Historical Context of Sonnet 130 by Shakespeare

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Historical Context

      The Renaissance: Shakespeare lived and wrote during the Renaissance, a time of great political, cultural, and social change. The influence of the Catholic Church, which had dominated all aspects of life throughout Europe during the Medieval period, was giving way to more secular, less spiritual forces. In religion, the Reformation challenged the absolute authority of the pope in spiritual matters and emphasized the faith and devotional practices of the individual. Along with this dispersion of spiritual authority came a redistribution of political power to individual states, which were throwing off the control of the pope in Rome. Art and culture, too, experienced a reawakening ("renaissance" means "rebirth") as sacred themes in painting, drama, and poetry were replaced by human concerns, such as love, honor, and physical beauty. Writers and painters sought to create new standards, new definitions of what was true, good, or beautiful, based on direct experience rather than on received knowledge or traditions, this impulse can be clearly seen in "Sonnet 130," in which Shakespeare systematically overthrows conventional ideas about love and beauty in favor of more personal, clear-eyed, and down-to-earth definitions. For the speaker of the sonnet, poetic devices and techniques, in use for hundreds of years, no longer seem applicable-indeed, they seem deceitful.

Compare & Contrast

1558: Elizabeth I became Queen of England and ruled until her death in 1603. A Protestant country, England was continually threatened by its Catholic neighbors, France and Spain, and Elizabeth herself survived several assassination attempts made by English Catholics. Fears regarding spying, treachery, and outright attack were pervasive throughout Elizabeth's reign. Today: Elizabeth II has ruled Britain since 1952. The early years of her reign took place during the height of the Cold War, in which Western democratic countries such as Britain and the United States were in a continual state of hostility with the communist Soviet Union and its allies. As in the reign of Elizabeth I, spying, treason, and invasion were a constant source of worry. Since the collapse of communism in the late 1980s, however, Britain has entered a period of relative peace, a condition never: joyed by the first Elizabeth.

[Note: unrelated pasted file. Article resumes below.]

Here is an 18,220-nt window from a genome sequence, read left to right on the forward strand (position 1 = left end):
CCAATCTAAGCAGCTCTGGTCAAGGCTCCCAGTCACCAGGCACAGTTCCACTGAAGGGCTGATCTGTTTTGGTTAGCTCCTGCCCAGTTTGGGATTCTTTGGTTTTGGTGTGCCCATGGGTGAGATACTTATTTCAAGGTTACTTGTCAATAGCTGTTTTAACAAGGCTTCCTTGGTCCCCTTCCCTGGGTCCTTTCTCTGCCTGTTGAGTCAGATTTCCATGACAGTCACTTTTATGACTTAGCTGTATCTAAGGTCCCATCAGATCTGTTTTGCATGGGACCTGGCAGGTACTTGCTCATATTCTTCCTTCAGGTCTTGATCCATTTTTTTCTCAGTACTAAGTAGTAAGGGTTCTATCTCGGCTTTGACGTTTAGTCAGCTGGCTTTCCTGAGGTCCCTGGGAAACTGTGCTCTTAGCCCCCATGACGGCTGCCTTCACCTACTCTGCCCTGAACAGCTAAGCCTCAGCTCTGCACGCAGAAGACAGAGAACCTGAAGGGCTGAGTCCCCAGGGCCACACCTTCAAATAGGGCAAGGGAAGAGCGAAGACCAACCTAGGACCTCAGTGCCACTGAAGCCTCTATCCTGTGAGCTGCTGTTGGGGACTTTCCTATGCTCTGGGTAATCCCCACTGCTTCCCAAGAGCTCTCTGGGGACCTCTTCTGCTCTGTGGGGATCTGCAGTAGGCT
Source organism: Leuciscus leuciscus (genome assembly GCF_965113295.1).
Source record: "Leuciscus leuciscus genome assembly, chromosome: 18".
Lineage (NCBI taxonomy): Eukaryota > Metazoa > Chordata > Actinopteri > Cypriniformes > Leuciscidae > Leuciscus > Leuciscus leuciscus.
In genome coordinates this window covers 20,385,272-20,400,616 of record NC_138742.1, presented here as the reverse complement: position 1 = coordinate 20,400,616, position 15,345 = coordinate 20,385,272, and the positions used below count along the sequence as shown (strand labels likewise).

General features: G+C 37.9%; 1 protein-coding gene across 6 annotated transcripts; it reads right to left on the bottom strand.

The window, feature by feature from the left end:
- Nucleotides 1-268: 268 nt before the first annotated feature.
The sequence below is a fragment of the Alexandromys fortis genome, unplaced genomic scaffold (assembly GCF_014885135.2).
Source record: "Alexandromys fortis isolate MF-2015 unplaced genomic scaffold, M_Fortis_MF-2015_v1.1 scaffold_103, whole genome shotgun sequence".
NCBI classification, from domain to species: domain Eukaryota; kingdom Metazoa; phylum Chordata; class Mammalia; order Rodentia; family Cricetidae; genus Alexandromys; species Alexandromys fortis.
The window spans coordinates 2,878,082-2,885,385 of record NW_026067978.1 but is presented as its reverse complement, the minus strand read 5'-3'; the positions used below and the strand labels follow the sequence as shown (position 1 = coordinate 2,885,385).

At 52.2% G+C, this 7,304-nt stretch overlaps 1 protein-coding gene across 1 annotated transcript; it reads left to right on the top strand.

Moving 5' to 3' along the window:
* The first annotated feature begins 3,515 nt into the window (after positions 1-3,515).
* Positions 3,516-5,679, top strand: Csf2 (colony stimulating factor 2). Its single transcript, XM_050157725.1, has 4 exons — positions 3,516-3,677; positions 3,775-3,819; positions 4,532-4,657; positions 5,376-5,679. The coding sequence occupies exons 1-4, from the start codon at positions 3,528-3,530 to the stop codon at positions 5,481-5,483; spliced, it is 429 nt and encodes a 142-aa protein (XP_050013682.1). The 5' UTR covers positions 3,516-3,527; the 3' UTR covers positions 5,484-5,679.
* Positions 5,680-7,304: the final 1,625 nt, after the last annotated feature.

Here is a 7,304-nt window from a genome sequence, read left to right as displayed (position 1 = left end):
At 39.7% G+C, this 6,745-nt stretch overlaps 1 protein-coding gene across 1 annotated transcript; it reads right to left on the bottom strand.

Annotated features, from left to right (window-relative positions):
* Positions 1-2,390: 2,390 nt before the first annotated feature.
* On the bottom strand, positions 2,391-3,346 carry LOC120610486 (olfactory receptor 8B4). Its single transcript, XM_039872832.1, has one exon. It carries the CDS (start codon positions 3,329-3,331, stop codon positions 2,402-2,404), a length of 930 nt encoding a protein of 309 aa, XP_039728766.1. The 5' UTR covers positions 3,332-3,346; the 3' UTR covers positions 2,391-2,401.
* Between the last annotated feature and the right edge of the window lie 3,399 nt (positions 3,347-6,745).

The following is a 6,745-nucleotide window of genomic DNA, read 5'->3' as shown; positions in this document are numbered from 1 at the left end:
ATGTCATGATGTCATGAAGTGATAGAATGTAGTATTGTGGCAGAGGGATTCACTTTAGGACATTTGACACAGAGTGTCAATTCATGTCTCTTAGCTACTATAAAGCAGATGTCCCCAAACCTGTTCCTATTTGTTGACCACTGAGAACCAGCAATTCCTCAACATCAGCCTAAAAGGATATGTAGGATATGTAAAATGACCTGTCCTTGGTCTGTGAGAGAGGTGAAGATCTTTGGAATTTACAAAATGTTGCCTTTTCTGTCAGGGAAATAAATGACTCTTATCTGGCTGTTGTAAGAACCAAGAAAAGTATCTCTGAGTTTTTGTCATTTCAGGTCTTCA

1600: A French commercial partnership obtained a monopoly on fur trade in the New World, while the English East India Company was established in hopes of challenging Dutch control of the spice trade. Today: England, France, and other continental countries are moving to form the European Economic Community, a union designed to help European countries compete more effectively in the truly global marketplace, which is dominated by such economic giants as Japan and the United States.

1604: King James I publishes his Counterblaste to Tobacco, describing smoking as "a custome loathsome to the eye, hateful to the nose, harm-full to the braine, dangerous to the lungs, and in the blacke stinking fume thereof, nearest resembling the horrible Stygian smoke of the pit that is bottomless". Today: Over fifty million Americans still smoke, despite its being identified as a cause of heart disease, emphysema, and lung cancer. Over 390,000 Americans die each year from the effects of smoking, on 1605: The first newspaper began publication in Antwerp, Belgium. Today: People get news and information from a host of sources and media, including print newspapers, books, and magazines, television and radio broadcasts, cable and satellite services, CD-ROMs, and internet sites.